The Tannaim and their Institutions (circa 70-3rd Century CE)




From Pharisees to Rabbis

Inherent in the later traditions, and indeed, in most modern scholarly treatments, is the assumption that the Pharisees bequeathed their traditions to the tannaim. The terms “Pharisees” and “tannaim” overlap chronologically. We speak of Pharisaic Judaism as emerging in the early Hasmonean period, around 150 B.C.E., and continuing up to the destruction of the Temple in 70 C.E., when it was succeeded by tannaitic Judaism. Yet the transition was not an immediate, sudden break. In order to understand how the development from Pharisees to tannaim took place, we must ask what typified the Pharisee and what typified the tanna. In what ways were they the same, and in what ways
were they different?

The Pharisees were lay sages of the Torah who were only informally organized. Even before the days of the preeminent sages Hillel and Shammai, the Pharisees had made the transition from being a political force in the Hasmonean coalition to being a group of religious leaders, loosely joined together by the same interpretation of Judaism, who sought to teach their approach to the people at large. They did not see the collection, arrangement, or passing on of traditions as their function, nor were they an organized bureaucracy.

The tannaim, on the other hand, involved themselves in the systematic collection and transmission of traditions, and their efforts eventually culminated in the redaction of the Mishnah. (The very name tanna is Aramaic for a memorizer and reciter of traditions.) The tannaim belonged to schools (sometimes called academies) that were more formalized than those of the earlier Pharisees, and they sought to expand and to organize them.

A final, fundamental difference has to do with the concept of an oral law. Pharisaism traced its nonbiblical legal and exegetical traditions to the tradition of the fathers” or “unwritten laws.” Yet nowhere do we find the Pharisees asserting that these traditions came from Sinai. The tannaim, as we will soon see, asserted that their extrabiblical traditions, many of them inherited from the Pharisees, were part of the oral law, a second Torah given by God to Moses at Sinai along with the written law.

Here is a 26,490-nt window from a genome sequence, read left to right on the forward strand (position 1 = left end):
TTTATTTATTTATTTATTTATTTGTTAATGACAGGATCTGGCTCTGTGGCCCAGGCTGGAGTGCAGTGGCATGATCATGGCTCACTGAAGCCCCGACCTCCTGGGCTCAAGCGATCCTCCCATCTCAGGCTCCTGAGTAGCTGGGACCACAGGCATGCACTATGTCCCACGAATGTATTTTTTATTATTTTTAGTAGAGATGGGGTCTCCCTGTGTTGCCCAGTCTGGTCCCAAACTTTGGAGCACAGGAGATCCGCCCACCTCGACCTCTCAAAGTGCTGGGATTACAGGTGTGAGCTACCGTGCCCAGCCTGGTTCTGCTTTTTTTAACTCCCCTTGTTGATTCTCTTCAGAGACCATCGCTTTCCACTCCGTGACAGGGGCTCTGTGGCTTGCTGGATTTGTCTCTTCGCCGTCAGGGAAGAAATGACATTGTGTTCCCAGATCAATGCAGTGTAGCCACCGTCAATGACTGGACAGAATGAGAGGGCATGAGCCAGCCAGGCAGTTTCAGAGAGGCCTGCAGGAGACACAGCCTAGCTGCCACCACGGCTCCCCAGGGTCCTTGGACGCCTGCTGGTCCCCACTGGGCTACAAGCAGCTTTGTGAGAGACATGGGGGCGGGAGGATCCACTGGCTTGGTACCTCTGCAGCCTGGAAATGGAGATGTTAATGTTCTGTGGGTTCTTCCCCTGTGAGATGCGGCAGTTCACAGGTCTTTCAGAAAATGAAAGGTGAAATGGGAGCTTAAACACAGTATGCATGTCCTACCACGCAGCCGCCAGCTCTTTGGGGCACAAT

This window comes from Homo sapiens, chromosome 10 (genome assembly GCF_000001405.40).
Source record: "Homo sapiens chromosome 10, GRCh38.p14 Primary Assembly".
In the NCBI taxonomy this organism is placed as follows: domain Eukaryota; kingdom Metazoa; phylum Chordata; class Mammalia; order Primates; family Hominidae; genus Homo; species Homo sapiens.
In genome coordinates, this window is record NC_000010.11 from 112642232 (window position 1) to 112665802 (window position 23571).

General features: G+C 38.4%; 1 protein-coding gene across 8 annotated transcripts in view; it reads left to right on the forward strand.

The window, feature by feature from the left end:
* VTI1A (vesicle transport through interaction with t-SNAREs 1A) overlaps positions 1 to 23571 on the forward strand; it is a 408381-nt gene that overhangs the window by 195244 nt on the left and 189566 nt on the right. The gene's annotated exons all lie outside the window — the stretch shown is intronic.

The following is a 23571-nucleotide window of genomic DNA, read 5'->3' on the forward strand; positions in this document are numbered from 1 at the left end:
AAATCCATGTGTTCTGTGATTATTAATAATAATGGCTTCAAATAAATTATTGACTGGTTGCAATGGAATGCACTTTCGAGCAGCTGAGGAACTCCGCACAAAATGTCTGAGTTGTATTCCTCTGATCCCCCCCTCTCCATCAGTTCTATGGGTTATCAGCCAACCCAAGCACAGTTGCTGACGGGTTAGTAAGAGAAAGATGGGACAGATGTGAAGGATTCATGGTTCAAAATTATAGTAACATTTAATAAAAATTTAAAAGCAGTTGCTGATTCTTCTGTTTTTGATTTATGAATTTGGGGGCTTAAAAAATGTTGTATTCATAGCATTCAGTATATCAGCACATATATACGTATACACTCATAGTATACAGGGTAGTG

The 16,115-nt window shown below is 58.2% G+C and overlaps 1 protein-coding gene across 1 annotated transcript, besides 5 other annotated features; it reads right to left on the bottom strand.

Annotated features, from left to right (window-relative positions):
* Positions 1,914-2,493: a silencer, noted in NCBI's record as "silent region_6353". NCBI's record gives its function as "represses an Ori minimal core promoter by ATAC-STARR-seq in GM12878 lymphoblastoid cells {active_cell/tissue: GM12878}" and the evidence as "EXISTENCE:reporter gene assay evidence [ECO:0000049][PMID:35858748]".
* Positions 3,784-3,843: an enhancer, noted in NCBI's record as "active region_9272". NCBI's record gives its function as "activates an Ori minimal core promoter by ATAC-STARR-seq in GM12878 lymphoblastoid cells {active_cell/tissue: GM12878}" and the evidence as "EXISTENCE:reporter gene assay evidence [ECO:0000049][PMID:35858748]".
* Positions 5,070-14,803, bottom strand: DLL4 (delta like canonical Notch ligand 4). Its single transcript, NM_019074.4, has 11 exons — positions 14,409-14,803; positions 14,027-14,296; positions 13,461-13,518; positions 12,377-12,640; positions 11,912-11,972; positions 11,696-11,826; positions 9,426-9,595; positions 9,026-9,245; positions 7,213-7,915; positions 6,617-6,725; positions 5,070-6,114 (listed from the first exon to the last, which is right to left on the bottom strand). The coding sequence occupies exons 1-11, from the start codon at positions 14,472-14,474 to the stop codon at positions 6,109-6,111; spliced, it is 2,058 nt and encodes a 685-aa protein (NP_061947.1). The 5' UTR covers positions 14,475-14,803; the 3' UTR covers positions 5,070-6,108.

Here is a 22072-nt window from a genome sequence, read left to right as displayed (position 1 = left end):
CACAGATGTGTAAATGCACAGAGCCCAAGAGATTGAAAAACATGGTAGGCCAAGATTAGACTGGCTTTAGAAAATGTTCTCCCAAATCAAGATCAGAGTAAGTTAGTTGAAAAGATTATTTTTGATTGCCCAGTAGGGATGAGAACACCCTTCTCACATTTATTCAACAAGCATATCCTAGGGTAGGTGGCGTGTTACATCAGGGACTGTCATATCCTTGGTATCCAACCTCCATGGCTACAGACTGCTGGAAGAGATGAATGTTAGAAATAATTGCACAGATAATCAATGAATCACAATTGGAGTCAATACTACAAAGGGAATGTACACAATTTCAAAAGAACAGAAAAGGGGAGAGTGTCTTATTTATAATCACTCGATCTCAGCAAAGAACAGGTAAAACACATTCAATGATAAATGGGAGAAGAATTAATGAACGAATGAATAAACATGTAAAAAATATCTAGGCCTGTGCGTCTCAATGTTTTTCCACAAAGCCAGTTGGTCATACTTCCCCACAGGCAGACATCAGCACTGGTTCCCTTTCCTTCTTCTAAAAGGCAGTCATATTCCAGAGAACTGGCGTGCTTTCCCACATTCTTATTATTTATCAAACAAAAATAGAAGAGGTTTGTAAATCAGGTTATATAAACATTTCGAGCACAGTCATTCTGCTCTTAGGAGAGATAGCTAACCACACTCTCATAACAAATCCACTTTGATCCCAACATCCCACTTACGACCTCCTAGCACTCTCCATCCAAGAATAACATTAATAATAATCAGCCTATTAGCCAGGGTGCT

The evolution from the era of the Pharisees to that of the tannaim, like the later transition from tannaim to amoraim (the teachers of the Talmud [Gemara], ca. 200–500 C.E.), required time to allow for the necessary innovations as well as for organic development. Various external causes helped to foster the change. The desire to gather traditions and standardize Judaism was brought about by the Great Revolt of 66–73 C.E. and by the notion that the defeat was partly the result of the sectarian strife that had plagued the Jewish people in the years leading up to the revolt and even during the war. The tendency toward more organized schools replacing the informal circles of Pharisaic times was encouraged to some extent by the new status which the tannaitic academy was granted by the Roman overlords. The rise of a bureaucracy and the role of tannaim as judges throughout the land resulted from the new political situation. Finally, the desire to collect and preserve traditions is always strengthened in periods after wars and catastrophes, a pattern which can be observed repeatedly in the ancient Near East.

Lawrence H. Schiffman, From Text to Tradition, Ktav Publishing House, Hoboken, NJ, 1991.

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